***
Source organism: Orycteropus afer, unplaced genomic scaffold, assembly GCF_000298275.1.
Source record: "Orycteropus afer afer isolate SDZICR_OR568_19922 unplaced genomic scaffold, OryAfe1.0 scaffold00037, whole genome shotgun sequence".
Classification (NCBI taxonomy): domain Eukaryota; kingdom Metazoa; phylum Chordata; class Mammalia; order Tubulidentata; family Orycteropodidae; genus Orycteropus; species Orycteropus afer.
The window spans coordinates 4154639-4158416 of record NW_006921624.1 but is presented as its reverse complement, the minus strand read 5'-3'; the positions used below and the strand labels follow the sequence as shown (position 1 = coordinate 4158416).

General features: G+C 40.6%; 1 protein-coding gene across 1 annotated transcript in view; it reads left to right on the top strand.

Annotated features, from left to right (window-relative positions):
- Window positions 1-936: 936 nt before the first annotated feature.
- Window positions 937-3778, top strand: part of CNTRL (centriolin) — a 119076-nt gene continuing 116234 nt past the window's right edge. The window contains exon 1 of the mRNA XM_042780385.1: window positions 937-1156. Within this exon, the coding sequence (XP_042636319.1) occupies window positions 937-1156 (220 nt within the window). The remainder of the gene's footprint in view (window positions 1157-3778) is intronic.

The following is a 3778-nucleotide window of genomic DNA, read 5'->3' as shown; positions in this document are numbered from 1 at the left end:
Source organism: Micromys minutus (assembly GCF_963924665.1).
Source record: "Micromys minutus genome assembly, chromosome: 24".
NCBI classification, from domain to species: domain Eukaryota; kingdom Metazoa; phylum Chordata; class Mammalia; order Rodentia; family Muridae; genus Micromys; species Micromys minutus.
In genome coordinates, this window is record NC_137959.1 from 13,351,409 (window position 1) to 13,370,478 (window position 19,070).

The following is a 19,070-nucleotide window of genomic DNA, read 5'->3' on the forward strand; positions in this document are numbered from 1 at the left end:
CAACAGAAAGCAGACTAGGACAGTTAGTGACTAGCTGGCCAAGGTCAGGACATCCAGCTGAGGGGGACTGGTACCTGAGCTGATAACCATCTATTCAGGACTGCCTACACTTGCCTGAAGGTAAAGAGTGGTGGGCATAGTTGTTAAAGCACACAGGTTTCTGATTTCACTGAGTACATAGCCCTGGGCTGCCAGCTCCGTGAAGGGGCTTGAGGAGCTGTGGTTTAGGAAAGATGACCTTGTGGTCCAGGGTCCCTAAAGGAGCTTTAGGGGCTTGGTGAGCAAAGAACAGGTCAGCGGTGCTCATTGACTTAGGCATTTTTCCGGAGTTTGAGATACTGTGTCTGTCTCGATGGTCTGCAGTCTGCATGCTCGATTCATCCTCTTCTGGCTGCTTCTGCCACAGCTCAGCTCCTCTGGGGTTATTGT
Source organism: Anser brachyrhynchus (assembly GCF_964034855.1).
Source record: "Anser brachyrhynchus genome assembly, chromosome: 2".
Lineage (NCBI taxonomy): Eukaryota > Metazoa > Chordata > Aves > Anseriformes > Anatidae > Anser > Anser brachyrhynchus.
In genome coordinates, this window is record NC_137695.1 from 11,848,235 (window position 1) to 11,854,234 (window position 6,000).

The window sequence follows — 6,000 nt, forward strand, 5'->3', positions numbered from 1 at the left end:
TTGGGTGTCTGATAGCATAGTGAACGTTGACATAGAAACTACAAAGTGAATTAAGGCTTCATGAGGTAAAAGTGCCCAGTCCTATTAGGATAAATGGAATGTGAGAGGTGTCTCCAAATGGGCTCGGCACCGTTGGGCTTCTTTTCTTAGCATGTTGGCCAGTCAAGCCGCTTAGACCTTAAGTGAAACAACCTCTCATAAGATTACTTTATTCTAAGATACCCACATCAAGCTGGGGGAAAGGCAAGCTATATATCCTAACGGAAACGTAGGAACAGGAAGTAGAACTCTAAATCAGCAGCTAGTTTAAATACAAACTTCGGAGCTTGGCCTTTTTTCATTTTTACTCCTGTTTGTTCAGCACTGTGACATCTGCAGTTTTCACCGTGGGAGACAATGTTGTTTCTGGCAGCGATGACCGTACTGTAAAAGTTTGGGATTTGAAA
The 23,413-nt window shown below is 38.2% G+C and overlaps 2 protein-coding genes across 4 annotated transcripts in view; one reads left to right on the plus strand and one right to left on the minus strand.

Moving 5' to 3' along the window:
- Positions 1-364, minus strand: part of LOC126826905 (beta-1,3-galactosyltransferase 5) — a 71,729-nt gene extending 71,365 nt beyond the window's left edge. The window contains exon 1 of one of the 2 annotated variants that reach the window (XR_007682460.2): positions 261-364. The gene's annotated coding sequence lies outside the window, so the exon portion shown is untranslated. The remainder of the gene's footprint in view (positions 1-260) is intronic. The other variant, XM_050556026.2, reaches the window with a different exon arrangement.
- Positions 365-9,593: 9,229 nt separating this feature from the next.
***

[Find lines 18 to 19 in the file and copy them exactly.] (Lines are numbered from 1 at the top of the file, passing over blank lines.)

Lineage (NCBI taxonomy): Eukaryota > Metazoa > Chordata > Aves > Anseriformes > Anatidae > Anser > Anser brachyrhynchus.
In genome coordinates, this window is record NC_137695.1 from 11,848,235 (window position 1) to 11,854,234 (window position 6,000).